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Title: Modeling Astrophysical Explosions and the Nucleosynthesis of the Heavy Elements

Abstract

The heavier elements in the Universe were created and dispersed in the supernova explosions of stars. These events involve a fascinating interplay of nuclear physics, gravity, hydrodynamics, neutrino and photon transport, and radioactive decay, all occurring under extreme conditions. Astronomical experiments provide a rich and constraining data set, but our theoretical understanding of supernovae remains incomplete. The goal of this project is to advance numerical models of astrophysical explosions and use them to connect the nuclear theory of supernovae to current observational and experimental programs. Our contributions focus on one important aspect of the problem --modeling the transport of radiation (both neutrino and electromagnetic) which is essential to understanding the supernova explosion mechanism, the resulting nucleosynthesis, and the observable spectra and light curves. We will exploit recent advances in high performance computing to improve 3-dimensional simulations of core collapse supernovae and neutron star mergers. The benefits include: 1) Further defining the explosive astrophysical environments that govern the nucleosynthesis of r-process nuclei. 2) Preparing the way for more realistic treatments of neutrino interactions, with the ultimate goal of making supernovae a testing ground for probing fundamental neutrino physics, e.g., unknown mixing angles and new aspects of the MSW mechanism. 3) Providingmore » a means for testing explosion simulations and nucleosynthesis calculations against data from optical and x-ray telescopes, thereby permitting the experimental validation or falsification of supernova models. 4) Helping position nuclear physics, through the development of new algorithms of the type incorporated in our simulation codes, to play a leading role in DOE large scale computing.« less

Authors:
 [1]
  1. Univ. of California, Berkeley, CA (United States); Lawrence Berkeley National Lab. (LBNL), Berkeley, CA (United States)
Publication Date:
Research Org.:
Univ. of California, Berkeley, CA (United States)
Sponsoring Org.:
USDOE Office of Science (SC), Nuclear Physics (NP) (SC-26)
OSTI Identifier:
1491120
Report Number(s):
DOE-UCBERKELEY-08067
0004
DOE Contract Number:  
SC0008067
Resource Type:
Technical Report
Country of Publication:
United States
Language:
English
Subject:
79 ASTRONOMY AND ASTROPHYSICS; 73 NUCLEAR PHYSICS AND RADIATION PHYSICS

Citation Formats

Kasen, Daniel. Modeling Astrophysical Explosions and the Nucleosynthesis of the Heavy Elements. United States: N. p., 2019. Web. doi:10.2172/1491120.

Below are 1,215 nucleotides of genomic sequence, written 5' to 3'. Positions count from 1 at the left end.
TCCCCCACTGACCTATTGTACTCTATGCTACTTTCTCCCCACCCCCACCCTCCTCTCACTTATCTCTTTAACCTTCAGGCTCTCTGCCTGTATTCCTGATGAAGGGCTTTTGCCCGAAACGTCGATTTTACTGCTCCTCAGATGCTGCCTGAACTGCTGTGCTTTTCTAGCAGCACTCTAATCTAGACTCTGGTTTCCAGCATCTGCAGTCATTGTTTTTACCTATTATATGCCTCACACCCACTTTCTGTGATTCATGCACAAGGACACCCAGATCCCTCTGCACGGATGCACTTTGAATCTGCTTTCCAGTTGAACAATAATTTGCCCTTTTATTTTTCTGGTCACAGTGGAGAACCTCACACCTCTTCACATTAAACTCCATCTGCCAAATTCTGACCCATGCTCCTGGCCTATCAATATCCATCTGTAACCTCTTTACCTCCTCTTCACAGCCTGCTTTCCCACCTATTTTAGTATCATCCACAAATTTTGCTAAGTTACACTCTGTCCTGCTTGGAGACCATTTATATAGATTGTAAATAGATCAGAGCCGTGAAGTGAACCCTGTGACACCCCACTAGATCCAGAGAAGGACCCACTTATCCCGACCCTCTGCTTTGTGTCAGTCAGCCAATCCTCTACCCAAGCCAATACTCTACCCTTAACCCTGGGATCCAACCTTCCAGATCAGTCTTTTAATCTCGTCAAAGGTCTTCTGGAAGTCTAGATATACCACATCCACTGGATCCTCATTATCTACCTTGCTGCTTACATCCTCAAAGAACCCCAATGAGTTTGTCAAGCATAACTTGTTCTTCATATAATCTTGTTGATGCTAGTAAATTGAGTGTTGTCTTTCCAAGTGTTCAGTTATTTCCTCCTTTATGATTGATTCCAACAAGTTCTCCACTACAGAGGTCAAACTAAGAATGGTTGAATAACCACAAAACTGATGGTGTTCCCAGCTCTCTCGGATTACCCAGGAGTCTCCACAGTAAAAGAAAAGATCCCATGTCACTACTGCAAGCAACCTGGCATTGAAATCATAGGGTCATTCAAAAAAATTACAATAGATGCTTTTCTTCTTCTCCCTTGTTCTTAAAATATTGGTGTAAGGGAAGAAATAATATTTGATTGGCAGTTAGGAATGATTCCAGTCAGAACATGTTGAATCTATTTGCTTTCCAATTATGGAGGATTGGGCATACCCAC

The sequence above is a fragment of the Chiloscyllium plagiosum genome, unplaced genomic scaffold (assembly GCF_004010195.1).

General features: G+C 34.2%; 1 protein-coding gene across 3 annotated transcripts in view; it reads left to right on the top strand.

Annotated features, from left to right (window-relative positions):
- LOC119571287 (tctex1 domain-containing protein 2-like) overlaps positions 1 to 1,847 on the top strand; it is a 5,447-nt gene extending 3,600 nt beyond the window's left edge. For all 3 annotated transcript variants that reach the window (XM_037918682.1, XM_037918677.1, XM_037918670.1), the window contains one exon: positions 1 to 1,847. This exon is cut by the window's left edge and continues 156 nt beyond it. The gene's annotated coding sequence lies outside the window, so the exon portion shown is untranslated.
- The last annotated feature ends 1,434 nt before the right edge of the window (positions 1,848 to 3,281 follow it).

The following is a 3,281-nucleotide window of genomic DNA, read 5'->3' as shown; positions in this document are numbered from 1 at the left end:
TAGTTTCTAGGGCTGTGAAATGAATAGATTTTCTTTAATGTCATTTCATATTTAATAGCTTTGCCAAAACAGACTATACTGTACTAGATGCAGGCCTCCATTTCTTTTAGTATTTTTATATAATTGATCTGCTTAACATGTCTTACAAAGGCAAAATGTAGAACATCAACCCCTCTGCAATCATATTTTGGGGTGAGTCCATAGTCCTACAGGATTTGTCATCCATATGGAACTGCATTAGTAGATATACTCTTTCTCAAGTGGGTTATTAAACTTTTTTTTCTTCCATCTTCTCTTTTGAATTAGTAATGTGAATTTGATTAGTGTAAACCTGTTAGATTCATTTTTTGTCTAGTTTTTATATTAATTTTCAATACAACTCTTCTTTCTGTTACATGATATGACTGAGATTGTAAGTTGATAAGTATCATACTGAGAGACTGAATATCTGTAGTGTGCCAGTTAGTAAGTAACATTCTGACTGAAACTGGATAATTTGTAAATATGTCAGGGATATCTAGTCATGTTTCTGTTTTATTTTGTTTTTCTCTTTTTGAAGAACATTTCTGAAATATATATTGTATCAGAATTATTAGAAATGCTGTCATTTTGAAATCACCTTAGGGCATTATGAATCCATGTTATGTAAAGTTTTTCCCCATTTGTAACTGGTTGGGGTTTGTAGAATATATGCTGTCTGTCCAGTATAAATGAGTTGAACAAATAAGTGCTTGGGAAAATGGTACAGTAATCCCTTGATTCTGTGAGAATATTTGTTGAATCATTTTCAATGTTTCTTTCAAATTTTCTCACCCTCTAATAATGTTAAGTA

Kasen, Daniel. Modeling Astrophysical Explosions and the Nucleosynthesis of the Heavy Elements. United States. doi:10.2172/1491120.
Kasen, Daniel. Tue . "Modeling Astrophysical Explosions and the Nucleosynthesis of the Heavy Elements". United States. doi:10.2172/1491120. https://www.osti.gov/servlets/purl/1491120.
@article{osti_1491120,
title = {Modeling Astrophysical Explosions and the Nucleosynthesis of the Heavy Elements},
author = {Kasen, Daniel},
abstractNote = {The heavier elements in the Universe were created and dispersed in the supernova explosions of stars. These events involve a fascinating interplay of nuclear physics, gravity, hydrodynamics, neutrino and photon transport, and radioactive decay, all occurring under extreme conditions. Astronomical experiments provide a rich and constraining data set, but our theoretical understanding of supernovae remains incomplete. The goal of this project is to advance numerical models of astrophysical explosions and use them to connect the nuclear theory of supernovae to current observational and experimental programs. Our contributions focus on one important aspect of the problem --modeling the transport of radiation (both neutrino and electromagnetic) which is essential to understanding the supernova explosion mechanism, the resulting nucleosynthesis, and the observable spectra and light curves. We will exploit recent advances in high performance computing to improve 3-dimensional simulations of core collapse supernovae and neutron star mergers. The benefits include: 1) Further defining the explosive astrophysical environments that govern the nucleosynthesis of r-process nuclei. 2) Preparing the way for more realistic treatments of neutrino interactions, with the ultimate goal of making supernovae a testing ground for probing fundamental neutrino physics, e.g., unknown mixing angles and new aspects of the MSW mechanism. 3) Providing a means for testing explosion simulations and nucleosynthesis calculations against data from optical and x-ray telescopes, thereby permitting the experimental validation or falsification of supernova models. 4) Helping position nuclear physics, through the development of new algorithms of the type incorporated in our simulation codes, to play a leading role in DOE large scale computing.},
doi = {10.2172/1491120},
journal = {},
number = ,
volume = ,
place = {United States},
year = {2019},
month = {1}
}